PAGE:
Is this the best use of car sales levy?

We are a highly regulated world and things are not getting any better. I recently had a conversation with a sales manager in a local automotive dealership about an organization known as AMVIC (Alberta Motor Vehicle Industry Council).

We are a highly regulated world and things are not getting any better.

I recently had a conversation with a sales manager in a local automotive dealership about an organization known as AMVIC (Alberta Motor Vehicle Industry Council).

I had to be honest — I had never heard of them.

It turns out that AMVIC is a regulatory body designed to provide a licensing program for several elements of the automotive industry that range from sales to repair.

On the surface, it sounds like a pretty good plan, but it appears to be another money pit that likely duplicates services from government branches that handle consumer issues and complaints.

The intentions are fairly honourable because AMVIC wants to protect consumers.

But the devil is in the details.

AMVIC has been around for 13 years, according to its website. The organization derives its operating capital from licence fees that are applied to every licensed employee and business currently registered with AMVIC. It operates with 15 employees, most of whom are active complaint investigators who average about 135 investigations each per year.

The website states that they have mediated restitution settlements for Alberta consumers to the tune of $19 million since 2000. That is a pretty amazing figure, but one still has to ask whether some layer of existing government bureaucracy could have answered the bell on the complaints and got similar restitution.

The financial statements found on the AMVIC website raise questions.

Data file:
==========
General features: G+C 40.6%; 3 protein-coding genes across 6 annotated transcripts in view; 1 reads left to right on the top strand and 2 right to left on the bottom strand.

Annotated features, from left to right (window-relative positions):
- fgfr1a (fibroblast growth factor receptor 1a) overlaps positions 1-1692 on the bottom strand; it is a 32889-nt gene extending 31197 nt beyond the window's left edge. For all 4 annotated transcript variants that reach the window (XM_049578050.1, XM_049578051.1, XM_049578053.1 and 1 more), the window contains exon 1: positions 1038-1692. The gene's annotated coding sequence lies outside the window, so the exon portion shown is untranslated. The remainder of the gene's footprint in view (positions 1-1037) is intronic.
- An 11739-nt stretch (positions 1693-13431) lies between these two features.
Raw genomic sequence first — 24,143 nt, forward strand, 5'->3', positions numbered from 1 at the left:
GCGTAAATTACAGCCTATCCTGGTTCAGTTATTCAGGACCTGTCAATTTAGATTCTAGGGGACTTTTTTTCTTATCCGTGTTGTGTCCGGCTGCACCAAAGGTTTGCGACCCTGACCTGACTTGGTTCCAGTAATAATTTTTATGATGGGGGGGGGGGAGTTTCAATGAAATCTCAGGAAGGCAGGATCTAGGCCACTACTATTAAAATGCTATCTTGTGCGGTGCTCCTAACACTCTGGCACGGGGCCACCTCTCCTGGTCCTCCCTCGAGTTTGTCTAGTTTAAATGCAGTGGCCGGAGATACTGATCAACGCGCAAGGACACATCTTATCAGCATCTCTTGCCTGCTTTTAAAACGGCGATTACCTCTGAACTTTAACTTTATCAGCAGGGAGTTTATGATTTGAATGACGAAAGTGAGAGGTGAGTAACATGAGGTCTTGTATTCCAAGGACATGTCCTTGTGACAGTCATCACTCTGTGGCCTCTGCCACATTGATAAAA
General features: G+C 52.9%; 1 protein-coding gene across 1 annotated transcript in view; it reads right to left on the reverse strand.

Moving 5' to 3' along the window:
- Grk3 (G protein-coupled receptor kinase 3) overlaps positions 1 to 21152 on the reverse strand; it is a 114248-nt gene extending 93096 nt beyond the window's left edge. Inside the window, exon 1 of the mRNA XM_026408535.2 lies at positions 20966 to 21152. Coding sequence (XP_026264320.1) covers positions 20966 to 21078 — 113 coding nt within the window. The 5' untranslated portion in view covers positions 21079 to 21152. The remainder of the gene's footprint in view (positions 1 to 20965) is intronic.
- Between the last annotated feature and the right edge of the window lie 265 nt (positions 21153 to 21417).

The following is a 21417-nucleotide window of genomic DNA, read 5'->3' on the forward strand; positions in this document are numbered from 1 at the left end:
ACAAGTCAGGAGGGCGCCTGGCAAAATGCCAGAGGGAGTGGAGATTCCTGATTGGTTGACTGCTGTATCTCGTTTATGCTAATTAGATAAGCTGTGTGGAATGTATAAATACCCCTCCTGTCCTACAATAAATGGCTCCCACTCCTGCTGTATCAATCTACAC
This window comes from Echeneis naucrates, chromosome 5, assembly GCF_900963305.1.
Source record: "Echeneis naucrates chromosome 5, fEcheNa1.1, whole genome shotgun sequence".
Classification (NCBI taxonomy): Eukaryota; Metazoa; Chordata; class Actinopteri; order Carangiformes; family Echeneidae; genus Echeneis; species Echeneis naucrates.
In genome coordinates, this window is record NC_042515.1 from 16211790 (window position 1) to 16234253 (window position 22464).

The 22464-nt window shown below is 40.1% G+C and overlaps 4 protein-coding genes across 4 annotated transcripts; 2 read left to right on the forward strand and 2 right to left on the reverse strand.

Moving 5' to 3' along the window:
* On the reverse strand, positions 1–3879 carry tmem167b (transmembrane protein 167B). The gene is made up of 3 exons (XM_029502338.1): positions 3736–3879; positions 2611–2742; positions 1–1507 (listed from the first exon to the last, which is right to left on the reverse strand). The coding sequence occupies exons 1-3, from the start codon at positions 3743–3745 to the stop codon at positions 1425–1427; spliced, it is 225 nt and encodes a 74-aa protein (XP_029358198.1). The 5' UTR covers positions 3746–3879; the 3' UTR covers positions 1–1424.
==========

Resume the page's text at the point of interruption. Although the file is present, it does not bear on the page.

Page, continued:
The program appeared to survive on licence fees paid by individuals and businesses until they began to take on water in fiscal year 2008-09, when it lost $289,494. It lost $ 332,000 in the next fiscal year. (Labour costs rose from $854,090 in 2003-04 to $1,943,333 in 2009-10, more than double in six years.)

However, AMVIC had a plan: throw a $6.25 tax on every vehicle sold by every licensed dealer. The projections indicate that the organization will add $1,705,000 in extra revenue in the first year from levy/alternative fees and rise to $2,537,000 by fiscal year 2013-14.

The organization also predicts labour costs of $3,053,000 by fiscal year 2013-14. From $854,090 in 2003-04, labour costs will have nearly quadrupled within 10 years.

The website is only current to 2010, when there were 15 employees. It talks of plans to add two more investigators in the immediate future while adding fund administration duties to one employee because of the anticipated $1.5 million surplus by Dec.31, 2011, derived from the car tax.

The labour costs seem very high to me and fewer than 20 people employed as investigators cannot constitute the entire labour force for AMVIC. Education trainers were billed out separately to the tune of $109,200 in 2009-10, and the labour budget has skyrocketed since the inception of AMVIC.

The program has added extra paperwork, expense and headaches to the automotive sales and repair industry while delivering an extra tax to car purchasers because of AMVIC’s revenue shortfall.

But has the program has actually stemmed the tide of unscrupulous car curbers who simply avoid AMVIC and change business names and addresses when discovered by the investigators?

That is the multimillion-dollar question behind AMVIC: are they breaking new ground or were consumers already covered by existing regulatory bodies?

Jim Sutherland is a local freelance writer. He can be reached at

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